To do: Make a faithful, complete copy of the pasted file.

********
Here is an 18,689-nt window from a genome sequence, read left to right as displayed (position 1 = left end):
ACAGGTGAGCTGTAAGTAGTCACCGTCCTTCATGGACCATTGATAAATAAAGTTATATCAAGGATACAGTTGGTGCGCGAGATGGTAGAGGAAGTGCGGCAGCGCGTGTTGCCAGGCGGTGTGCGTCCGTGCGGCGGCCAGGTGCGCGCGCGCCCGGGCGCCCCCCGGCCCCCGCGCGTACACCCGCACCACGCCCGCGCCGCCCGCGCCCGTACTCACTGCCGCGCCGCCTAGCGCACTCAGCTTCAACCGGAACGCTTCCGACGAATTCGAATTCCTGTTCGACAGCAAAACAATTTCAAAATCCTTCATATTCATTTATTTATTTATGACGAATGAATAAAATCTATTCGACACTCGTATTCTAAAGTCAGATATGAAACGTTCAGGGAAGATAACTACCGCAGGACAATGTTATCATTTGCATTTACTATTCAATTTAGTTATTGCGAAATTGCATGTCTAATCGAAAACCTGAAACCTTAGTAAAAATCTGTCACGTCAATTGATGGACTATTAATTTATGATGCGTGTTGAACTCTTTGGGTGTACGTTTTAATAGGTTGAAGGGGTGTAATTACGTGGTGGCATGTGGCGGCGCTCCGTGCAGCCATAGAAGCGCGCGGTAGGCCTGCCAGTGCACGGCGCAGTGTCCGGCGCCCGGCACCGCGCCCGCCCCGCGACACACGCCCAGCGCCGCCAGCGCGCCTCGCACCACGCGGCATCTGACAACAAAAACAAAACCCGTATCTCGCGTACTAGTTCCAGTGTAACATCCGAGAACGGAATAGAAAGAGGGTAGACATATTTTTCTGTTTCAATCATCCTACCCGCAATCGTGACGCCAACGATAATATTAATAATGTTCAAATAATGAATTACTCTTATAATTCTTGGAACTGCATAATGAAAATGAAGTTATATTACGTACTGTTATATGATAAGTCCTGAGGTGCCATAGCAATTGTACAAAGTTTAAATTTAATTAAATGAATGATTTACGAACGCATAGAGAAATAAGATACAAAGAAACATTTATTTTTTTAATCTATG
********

Here is an 18,689-nt window from a genome sequence, read left to right as displayed (position 1 = left end):
ACAGGTGAGCTGTAAGTAGTCACCGTCCTTCATGGACCATTGATAAATAAAGTTATATCAAGGATACAGTTGGTGCGCGAGATGGTAGAGGAAGTGCGGCAGCGCGTGTTGCCAGGCGGTGTGCGTCCGTGCGGCGGCCAGGTGCGCGCGCGCCCGGGCGCCCCCCGGCCCCCGCGCGTACACCCGCACCACGCCCGCGCCGCCCGCGCCCGTACTCACTGCCGCGCCGCCTAGCGCACTCAGCTTCAACCGGAACGCTTCCGACGAATTCGAATTCCTGTTCGACAGCAAAACAATTTCAAAATCCTTCATATTCATTTATTTATTTATGACGAATGAATAAAATCTATTCGACACTCGTATTCTAAAGTCAGATATGAAACGTTCAGGGAAGATAACTACCGCAGGACAATGTTATCATTTGCATTTACTATTCAATTTAGTTATTGCGAAATTGCATGTCTAATCGAAAACCTGAAACCTTAGTAAAAATCTGTCACGTCAATTGATGGACTATTAATTTATGATGCGTGTTGAACTCTTTGGGTGTACGTTTTAATAGGTTGAAGGGGTGTAATTACGTGGTGGCATGTGGCGGCGCTCCGTGCAGCCATAGAAGCGCGCGGTAGGCCTGCCAGTGCACGGCGCAGTGTCCGGCGCCCGGCACCGCGCCCGCCCCGCGACACACGCCCAGCGCCGCCAGCGCGCCTCGCACCACGCGGCATCTGACAACAAAAACAAAACCCGTATCTCGCGTACTAGTTCCAGTGTAACATCCGAGAACGGAATAGAAAGAGGGTAGACATATTTTTCTGTTTCAATCATCCTACCCGCAATCGTGACGCCAACGATAATATTAATAATGTTCAAATAATGAATTACTCTTATAATTCTTGGAACTGCATAATGAAAATGAAGTTATATTACGTACTGTTATATGATAAGTCCTGAGGTGCCATAGCAATTGTACAAAGTTTAAATTTAATTAAATGAATGATTTACGAACGCATAGAGAAATAAGATACAAAGAAACATTTATTTTTTTAATCTATG